Today’s guest post is from Anthony Smith-Meyer, Editor-in-Chief, Business Compliance.
Yesterday I was discussing motivation with my undergraduate class students. When you stop to consider this subject, you realise how essential a topic it is. Without motivation, there is no action. Everything we do has a basic, motivational driver behind it; something that disturbs the status quo and inspires a response to seek to satisfy a need, a desire, or calm a fear. In much the same way, ethical choice only happens when there is a disruption to the balance of values that determine our moral consciousness, introducing an anguish, anxiety, disdain or disgust over a personal choice or an observed situation/behaviour.
Ethics only exists when there is a clash of values requiring a rebalancing of choice between what is, or was considered, right or wrong.
In our Journal of Business Compliance, we seek to find the magic formula of good governance, compliance and ethical behaviour; we try to bring these topics alive for our readers in such a way that it might actually influence their future actions through increased knowledge, greater awareness of the consequences of their actions or the provision of inspiring ideas to start tackling our everyday challenges.
In our recent issue of the Journal (issue 05/2015) we introduced a new column: The dilemma. It has two purposes. One is to engender reflection on the nature of real life, front-line pressures facing our staff. We inform, train and otherwise communicate our expectations with regard to performance and behaviour to our employees, but to what extent do leaders and managers actually concern themselves with the choices we force our people to make? When an employee faces a dilemma, how it is dealt with is a measuring rod as to the level of openness, trust and clarity of purpose that exists within an organisation – does anyone believe these are not crucial to long-term success of any firm?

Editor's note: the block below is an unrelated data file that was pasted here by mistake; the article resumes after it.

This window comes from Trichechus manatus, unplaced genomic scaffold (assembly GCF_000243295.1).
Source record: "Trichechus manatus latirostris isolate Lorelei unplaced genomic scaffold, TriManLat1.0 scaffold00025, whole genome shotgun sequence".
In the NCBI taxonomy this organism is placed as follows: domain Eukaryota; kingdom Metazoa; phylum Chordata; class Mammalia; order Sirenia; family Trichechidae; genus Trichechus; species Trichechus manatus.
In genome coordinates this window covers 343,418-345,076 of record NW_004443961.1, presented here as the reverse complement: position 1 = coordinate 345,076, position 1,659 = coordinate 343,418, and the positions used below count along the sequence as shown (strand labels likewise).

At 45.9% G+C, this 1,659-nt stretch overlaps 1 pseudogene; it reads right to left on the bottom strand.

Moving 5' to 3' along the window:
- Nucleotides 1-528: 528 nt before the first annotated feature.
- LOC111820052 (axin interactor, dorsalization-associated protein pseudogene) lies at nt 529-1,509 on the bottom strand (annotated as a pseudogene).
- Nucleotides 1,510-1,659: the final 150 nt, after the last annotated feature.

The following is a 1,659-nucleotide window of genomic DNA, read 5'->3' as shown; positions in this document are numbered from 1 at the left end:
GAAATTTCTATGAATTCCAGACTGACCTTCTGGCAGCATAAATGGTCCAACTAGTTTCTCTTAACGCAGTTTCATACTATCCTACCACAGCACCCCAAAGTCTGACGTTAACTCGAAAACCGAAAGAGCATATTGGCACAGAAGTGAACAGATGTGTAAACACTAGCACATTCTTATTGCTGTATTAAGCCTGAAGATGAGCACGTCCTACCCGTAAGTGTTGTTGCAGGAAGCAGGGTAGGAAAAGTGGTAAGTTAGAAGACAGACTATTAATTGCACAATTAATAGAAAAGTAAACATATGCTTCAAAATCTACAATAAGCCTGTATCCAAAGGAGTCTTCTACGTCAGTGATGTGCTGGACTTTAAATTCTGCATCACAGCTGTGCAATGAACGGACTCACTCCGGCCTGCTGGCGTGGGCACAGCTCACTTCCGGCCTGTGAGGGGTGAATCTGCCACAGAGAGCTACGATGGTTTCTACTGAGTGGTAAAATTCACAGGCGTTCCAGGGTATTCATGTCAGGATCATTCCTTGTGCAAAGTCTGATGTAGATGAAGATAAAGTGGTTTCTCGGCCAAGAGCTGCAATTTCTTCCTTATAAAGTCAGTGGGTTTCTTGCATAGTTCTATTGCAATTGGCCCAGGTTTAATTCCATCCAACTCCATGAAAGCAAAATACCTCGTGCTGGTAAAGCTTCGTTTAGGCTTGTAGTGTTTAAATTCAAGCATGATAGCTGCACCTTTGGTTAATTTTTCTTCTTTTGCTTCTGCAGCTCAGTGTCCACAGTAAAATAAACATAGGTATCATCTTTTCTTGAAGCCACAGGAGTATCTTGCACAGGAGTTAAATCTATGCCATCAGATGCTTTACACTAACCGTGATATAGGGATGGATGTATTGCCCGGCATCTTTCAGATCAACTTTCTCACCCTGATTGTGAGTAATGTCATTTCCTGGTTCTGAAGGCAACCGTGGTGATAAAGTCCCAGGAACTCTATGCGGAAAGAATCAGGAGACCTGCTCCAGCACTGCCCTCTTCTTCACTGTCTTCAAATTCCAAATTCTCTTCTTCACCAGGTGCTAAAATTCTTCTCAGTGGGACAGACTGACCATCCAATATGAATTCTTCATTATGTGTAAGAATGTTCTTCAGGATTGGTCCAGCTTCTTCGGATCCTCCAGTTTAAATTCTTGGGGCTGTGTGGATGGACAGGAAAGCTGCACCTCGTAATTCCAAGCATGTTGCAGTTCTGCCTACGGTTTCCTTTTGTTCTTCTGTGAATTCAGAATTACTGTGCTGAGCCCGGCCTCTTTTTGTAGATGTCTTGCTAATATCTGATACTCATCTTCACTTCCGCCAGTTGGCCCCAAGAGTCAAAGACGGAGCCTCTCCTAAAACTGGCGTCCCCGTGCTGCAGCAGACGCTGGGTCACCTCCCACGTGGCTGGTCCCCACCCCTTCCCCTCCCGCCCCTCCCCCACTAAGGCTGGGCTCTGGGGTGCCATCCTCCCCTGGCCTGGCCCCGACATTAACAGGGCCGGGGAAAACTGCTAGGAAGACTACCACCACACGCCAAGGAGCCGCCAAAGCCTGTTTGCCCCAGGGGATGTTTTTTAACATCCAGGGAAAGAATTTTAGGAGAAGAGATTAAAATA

We try to take real life experiences, this first one actually one of my own, and we have asked Richard Bistrong, an anti-corruption consultant who speaks from personal experience and the tragedy that follows making wrong choices, and Dr Fiona Beddoes-Jones, a Chartered Psychologist specialised in business, authentic leadership and executive behaviour to comment on the situation described. Together we try to shine the light of experience on the choices facing the front line, and the interpretation that organisational leaders should attribute to the resolution of The Dilemma, and we hope an inspiration for increased consciousness of the implications of goals set, and expectations signalled in the pursuit of our everyday objectives.
To receive a free copy of “The Dilemma: The Boss, the Hostess and the Invoice” please link here.